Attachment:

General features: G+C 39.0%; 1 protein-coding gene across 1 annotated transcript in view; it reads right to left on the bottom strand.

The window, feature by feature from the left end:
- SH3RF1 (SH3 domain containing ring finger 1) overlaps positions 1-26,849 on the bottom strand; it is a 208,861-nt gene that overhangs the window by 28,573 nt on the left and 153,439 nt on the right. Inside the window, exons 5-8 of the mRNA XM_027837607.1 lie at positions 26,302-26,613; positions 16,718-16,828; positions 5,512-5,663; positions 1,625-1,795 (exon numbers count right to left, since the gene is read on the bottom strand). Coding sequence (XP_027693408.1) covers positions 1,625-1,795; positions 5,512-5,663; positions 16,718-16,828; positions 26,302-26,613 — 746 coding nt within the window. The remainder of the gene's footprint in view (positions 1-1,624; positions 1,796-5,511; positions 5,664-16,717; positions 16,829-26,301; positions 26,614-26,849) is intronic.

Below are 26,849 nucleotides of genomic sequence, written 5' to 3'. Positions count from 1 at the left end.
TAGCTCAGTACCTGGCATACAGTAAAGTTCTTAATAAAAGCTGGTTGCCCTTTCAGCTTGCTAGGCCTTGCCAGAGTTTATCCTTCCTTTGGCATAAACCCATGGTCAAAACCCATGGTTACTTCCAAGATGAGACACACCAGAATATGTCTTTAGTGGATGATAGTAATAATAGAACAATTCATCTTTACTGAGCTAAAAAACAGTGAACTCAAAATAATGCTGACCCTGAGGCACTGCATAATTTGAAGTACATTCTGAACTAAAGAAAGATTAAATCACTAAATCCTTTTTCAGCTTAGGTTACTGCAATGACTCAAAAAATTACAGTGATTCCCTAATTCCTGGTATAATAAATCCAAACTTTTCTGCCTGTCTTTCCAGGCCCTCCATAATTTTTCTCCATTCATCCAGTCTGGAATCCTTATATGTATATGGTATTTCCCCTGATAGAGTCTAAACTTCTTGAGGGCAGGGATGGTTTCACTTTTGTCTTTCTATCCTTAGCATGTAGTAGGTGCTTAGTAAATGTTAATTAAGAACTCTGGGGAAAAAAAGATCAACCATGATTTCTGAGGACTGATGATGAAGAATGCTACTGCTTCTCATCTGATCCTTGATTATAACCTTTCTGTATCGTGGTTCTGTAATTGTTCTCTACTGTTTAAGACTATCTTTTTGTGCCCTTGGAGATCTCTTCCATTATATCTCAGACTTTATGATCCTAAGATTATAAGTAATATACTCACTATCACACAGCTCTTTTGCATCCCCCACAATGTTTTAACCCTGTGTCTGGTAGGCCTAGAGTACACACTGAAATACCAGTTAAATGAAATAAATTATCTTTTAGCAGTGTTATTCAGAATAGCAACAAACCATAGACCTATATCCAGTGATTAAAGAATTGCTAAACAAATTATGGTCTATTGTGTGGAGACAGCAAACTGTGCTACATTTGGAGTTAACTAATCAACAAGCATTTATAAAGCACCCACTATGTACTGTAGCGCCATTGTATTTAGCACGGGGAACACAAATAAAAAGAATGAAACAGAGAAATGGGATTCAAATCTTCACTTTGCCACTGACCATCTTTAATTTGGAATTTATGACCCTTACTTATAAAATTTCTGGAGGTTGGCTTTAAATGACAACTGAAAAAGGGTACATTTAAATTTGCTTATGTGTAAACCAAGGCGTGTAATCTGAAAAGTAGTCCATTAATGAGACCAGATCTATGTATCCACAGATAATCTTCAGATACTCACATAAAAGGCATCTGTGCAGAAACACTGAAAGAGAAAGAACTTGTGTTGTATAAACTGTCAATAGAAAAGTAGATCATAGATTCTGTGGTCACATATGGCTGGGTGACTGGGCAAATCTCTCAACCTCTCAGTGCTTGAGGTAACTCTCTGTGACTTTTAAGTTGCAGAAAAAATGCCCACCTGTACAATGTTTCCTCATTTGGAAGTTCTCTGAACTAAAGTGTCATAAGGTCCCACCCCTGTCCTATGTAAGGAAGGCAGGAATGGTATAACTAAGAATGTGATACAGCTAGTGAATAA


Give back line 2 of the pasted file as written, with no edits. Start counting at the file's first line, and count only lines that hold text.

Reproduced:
The window, feature by feature from the left end: